Low Back Pain during pregnancy is quite common. It causes hardship in this population who would normally be able to keep up with responsibilities of daily life. Almost 30% of pregnant women report that they quit performing at least one daily activity because it caused pain while performing other daily tasks. It was also found that only 32% of pregnant women with low back pain reported this problem to their care provider. In fact it is so common that money is spent on research to determine the prevalence and find likely causes.
Why it Matters:
There is a high prevalence of low back pain, 70% or more in one’s lifetime. That means that most people are going to experience this at some point in time. Pregnancy is difficult enough without another condition that makes it unbearable. Luckily current research has found 4 key factors that may increase the risk of experiencing low back pain during pregnancy.
- A history of low back pain before pregnancy
- Increase pre-pregnancy BMI
- Depression during pregnancy
- Heavy workload during pregnancy
A history of lower back pain DOUBLES the risk of developing pregnancy-related low back pain
Pregnancy-related back pain typically starts between the fifth and seventh months.
40% of women who experience pregnancy-related low backc pain continue to suffer for SIX MONTHS after delivery and up to 20% report pain THREE YEARS LATER.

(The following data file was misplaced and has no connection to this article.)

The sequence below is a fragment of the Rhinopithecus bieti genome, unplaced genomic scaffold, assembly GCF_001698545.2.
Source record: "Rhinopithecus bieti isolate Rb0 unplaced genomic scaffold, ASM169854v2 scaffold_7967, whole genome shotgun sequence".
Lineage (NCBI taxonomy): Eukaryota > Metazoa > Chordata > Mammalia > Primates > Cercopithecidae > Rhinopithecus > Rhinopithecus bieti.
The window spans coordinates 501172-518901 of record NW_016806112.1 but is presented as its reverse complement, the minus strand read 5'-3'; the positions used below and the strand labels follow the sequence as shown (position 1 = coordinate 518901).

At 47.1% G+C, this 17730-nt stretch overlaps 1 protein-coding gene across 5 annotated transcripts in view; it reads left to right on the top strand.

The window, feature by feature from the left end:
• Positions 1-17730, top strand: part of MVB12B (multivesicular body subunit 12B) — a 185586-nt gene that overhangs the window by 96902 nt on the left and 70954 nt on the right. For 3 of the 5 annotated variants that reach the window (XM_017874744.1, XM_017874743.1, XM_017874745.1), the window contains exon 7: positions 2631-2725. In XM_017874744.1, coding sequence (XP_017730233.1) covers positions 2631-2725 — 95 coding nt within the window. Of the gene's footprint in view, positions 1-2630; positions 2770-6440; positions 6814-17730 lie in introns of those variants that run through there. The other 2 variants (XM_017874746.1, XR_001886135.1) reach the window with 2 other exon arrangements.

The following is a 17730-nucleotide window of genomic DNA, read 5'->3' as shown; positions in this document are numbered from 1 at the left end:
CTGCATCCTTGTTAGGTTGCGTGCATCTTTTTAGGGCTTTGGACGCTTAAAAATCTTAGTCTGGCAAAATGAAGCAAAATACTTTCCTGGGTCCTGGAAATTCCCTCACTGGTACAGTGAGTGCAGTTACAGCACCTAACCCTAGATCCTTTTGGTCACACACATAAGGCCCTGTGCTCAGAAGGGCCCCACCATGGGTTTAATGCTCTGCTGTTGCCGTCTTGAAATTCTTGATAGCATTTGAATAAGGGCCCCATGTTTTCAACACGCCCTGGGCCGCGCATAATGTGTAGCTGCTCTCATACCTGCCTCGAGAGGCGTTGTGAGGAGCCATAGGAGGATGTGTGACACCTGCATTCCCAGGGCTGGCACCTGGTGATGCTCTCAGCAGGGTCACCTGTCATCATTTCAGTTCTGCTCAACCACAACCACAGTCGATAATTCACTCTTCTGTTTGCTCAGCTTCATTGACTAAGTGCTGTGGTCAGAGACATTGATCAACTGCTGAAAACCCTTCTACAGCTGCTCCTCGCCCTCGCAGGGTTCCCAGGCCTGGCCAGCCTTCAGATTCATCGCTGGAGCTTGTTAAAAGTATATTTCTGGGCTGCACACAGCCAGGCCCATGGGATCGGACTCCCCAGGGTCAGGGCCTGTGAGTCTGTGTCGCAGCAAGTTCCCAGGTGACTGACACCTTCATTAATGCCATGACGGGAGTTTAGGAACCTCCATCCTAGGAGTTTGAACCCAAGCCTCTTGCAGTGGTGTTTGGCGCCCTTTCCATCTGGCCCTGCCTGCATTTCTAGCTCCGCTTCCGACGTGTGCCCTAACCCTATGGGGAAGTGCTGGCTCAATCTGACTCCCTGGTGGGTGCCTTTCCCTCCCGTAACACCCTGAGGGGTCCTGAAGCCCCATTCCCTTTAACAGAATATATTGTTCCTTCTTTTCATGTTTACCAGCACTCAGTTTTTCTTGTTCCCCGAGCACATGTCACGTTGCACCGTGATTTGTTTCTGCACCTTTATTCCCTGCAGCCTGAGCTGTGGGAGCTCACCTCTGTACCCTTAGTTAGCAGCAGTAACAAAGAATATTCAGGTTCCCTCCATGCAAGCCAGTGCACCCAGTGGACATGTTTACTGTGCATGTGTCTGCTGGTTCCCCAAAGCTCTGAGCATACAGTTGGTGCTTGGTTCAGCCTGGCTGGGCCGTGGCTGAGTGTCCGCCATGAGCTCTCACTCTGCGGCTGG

Almost 75% of women undergoing chiropractic manipulation report significant PAIN REDUCTION and clinically significant IMPROVEMENTS in DISABILITY.
Ongoing EXERCISE during pregnancy decreases one’s risk of excessive weight gain, pre-eclampsia, gestational diabetes, and pre-term birth. Women SHOULD NOT begin vigorous exercise during pregnancy. Health women may begin or continue MODERATE INTENSITY aerobic exercise.
Prior to, or just as you find out you are making an addition to the family, seek care if you have any concerns about prior low back pain. Also if you find that you are pregnant, we recommend that you consult with your doctor. If you are wondering what kind of activities that you should include in an exercise program, we would be happy to help. Remember that there are alternatives to dealing with back pain that we mentioned above, and the conservative care that we provide in our clinic is safe and effective.
Borggren, C., 2007. Pregnancy and chiropractic: a narrative review of the literature. Journal of Chiropractic Medicine, 6(2), pp.70-74.
Liddle, S. and Pennick, V., 2015. Interventions for preventing and treating low-back and pelvic pain during pregnancy. Cochrane Database of Systematic Reviews,.
Wiezer, M., Hage-Fransen, M., Otto, A., Wieffer-Platvoet, M., Slotman, M., Nijhuis-van der Sanden, M. and Pool-Goudzwaard, A., 2020. Risk factors for pelvic girdle pain postpartum and pregnancy related low back pain postpartum; a systematic review and meta-analysis. Musculoskeletal Science and Practice, 48, p.102154.